Banned by the Catholic Church for 130 years (a recommendation in itself I felt to buy and read his work) and much loved by people like Virginia Woolf (ditto) the Essays do appear on the face of things to be truly timeless. Hailed in his own life time and, mostly, every century since then (although not always in his home country) the author certainly sold me on the idea that this man should be read and reread so as to absorb his unique take on life, the universe and just about everything. Needless to say, when I do finally pick up a copy of Essays I shall be reviewing it here. I hope that I will be as impressed as I’m expecting to be after reading this highly recommended book.

[2015 Reading Challenge: A Book by a Female Author – COMPLETE (4/50)]  

Saturday, January 24, 2015


Gender divide in religious belief, survey suggests

From BBC News

21 January 2015

A big gender divide exists between men and women in their 40s in belief in God and life after death, a poll suggests. Of the British men surveyed, 54% said they were atheists or agnostics compared with only 34% of women. The study also showed that Muslims in the survey had the fewest doubts about the existence of God and the afterlife. The research involving more than 9,000 British people born in 1970 was analysed at the University of Essex.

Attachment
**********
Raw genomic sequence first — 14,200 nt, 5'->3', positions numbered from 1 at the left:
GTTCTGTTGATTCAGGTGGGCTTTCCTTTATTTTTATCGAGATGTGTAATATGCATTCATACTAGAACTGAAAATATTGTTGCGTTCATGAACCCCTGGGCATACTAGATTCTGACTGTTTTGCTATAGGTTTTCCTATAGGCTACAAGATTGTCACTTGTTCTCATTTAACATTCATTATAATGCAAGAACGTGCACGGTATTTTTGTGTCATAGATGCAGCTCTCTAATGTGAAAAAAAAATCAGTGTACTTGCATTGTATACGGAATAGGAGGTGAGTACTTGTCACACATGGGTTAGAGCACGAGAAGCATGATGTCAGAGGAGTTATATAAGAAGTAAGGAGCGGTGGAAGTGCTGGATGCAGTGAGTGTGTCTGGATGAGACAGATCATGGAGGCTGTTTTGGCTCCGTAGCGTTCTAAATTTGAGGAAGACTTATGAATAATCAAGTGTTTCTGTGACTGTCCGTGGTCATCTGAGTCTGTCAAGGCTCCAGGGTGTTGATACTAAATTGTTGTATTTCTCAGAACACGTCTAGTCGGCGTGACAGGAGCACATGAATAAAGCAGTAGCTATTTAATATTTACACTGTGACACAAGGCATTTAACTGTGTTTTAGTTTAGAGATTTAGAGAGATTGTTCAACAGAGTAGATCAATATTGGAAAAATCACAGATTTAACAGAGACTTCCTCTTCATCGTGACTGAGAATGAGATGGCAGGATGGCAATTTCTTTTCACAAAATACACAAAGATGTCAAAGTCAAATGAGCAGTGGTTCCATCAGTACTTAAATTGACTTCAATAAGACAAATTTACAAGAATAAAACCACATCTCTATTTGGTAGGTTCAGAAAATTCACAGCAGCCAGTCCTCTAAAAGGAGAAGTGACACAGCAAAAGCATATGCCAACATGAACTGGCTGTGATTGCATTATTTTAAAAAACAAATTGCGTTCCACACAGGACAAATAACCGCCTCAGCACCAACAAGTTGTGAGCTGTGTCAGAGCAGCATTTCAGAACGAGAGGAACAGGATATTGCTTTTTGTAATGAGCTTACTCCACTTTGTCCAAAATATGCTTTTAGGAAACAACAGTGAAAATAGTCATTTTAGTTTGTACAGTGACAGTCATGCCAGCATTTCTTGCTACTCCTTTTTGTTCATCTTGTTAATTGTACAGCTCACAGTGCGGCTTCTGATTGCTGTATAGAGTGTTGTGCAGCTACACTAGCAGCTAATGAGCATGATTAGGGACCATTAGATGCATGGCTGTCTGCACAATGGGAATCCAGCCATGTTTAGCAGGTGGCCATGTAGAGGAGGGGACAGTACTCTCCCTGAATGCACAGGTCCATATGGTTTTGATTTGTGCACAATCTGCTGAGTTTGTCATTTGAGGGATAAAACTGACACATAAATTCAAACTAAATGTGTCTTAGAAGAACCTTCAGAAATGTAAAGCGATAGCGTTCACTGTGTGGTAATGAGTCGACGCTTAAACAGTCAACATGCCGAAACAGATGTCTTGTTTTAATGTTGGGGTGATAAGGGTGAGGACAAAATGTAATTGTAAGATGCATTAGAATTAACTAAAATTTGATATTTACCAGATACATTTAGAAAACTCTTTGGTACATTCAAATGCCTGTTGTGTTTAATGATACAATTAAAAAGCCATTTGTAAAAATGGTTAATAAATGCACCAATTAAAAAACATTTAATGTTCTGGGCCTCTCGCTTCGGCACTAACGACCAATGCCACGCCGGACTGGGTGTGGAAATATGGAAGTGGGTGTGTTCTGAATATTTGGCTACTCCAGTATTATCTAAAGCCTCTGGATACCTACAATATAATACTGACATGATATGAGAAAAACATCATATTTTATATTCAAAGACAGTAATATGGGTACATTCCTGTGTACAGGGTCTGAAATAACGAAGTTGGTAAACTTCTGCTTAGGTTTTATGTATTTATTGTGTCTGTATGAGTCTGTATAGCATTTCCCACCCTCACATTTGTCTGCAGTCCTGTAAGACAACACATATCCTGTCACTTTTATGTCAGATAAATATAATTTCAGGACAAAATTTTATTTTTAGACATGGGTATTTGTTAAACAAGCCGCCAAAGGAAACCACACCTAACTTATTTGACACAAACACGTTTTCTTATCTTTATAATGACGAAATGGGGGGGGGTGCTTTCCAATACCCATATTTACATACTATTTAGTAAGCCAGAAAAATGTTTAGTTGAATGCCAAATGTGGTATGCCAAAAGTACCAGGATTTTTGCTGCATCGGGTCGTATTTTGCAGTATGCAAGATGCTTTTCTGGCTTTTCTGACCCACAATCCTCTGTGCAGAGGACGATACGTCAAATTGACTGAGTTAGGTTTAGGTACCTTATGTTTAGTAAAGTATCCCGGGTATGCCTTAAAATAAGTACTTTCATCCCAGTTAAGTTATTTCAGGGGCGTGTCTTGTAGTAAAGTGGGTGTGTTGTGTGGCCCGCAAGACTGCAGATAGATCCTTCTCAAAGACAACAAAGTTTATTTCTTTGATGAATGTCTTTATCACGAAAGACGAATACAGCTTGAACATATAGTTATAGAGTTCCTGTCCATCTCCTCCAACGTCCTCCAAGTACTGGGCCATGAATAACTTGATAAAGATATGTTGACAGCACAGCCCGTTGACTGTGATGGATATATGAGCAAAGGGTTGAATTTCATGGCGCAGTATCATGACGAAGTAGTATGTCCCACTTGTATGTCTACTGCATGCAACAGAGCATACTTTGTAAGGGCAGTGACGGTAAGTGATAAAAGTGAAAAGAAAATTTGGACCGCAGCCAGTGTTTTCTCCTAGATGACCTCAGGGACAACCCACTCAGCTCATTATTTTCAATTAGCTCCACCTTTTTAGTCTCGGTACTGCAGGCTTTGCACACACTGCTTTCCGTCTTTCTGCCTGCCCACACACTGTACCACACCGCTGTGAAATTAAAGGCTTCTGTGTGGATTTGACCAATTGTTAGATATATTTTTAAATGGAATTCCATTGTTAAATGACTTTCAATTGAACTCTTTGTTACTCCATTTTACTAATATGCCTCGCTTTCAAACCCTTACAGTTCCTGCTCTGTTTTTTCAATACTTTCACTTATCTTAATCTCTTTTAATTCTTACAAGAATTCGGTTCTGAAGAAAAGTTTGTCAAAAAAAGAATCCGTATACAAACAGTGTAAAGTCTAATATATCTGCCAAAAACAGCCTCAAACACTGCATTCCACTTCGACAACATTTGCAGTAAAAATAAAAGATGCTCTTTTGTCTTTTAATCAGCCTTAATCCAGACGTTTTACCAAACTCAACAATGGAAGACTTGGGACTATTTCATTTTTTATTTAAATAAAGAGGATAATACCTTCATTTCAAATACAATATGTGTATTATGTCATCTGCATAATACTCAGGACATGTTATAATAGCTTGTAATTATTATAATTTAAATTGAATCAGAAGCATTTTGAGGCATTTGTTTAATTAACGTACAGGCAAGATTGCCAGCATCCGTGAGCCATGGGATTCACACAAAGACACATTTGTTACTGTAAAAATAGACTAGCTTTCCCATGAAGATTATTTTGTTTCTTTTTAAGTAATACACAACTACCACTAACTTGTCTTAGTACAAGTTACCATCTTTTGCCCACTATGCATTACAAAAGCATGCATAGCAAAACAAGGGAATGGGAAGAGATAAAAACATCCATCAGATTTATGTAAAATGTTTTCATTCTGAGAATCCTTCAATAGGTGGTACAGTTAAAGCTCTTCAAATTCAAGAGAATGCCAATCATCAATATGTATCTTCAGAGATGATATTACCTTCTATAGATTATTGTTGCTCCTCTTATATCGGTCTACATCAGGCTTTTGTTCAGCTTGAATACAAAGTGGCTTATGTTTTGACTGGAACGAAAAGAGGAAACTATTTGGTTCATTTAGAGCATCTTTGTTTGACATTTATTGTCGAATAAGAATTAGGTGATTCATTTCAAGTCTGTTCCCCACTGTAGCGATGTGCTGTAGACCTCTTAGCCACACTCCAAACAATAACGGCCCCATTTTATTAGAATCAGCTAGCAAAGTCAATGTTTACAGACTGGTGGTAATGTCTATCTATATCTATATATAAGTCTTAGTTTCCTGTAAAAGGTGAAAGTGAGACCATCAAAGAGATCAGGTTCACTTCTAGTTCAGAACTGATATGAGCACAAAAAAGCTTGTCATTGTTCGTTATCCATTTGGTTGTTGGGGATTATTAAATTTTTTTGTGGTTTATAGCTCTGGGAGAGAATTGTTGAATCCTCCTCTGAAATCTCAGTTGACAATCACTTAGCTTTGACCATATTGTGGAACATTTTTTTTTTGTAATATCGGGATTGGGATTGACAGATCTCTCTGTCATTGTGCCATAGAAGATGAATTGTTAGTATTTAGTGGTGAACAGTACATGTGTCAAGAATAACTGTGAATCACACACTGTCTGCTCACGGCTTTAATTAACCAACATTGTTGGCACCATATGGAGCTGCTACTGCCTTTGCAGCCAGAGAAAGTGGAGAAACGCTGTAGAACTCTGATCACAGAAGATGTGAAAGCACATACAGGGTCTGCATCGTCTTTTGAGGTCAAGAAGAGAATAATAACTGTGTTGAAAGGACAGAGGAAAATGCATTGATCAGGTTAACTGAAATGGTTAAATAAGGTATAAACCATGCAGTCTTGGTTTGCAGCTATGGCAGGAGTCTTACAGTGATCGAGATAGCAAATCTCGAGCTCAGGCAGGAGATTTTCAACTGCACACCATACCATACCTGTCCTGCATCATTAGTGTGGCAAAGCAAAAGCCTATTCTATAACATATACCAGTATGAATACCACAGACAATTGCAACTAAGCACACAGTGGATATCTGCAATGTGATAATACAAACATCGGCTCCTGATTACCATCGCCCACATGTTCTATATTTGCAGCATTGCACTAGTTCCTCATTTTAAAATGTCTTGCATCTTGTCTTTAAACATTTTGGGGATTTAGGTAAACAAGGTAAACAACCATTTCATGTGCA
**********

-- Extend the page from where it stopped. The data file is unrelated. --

The figures showed a substantial proportion of those who had said religion was an important part of their lives at the age of 16 became relatively unreligious as adults. The figures, published by the UCL Institute of Education, were analysed by David Voas, professor of population studies at the Institute for Social and Economic Research at the University of Essex. Sixty per cent of the women in the study believed in life after death but only 35% of the men. Almost half said they did not identify with any religion while most of the others had a Christian background. Prof Voas said men were twice as likely as women to say that God does not exist. Of those who were religious, 71% of those who described themselves as evangelical Christians had no doubts about God's existence.

However, only 33% of those who said they were Roman Catholics had no doubts. Among Anglicans and Methodists, the equivalent figure was 16%. The study also showed that belief or disbelief in God and the afterlife did not always go together. A quarter of those who called themselves agnostic said they did believe in life after death. However, nearly a third of those people who labelled themselves as "religious believers who have occasional doubts" did not believe in an afterlife. Professor Voas also highlighted the very high level of belief in both God and life after death among Muslims. Some 88% of Muslims in the survey said they knew God really existed and had no doubts.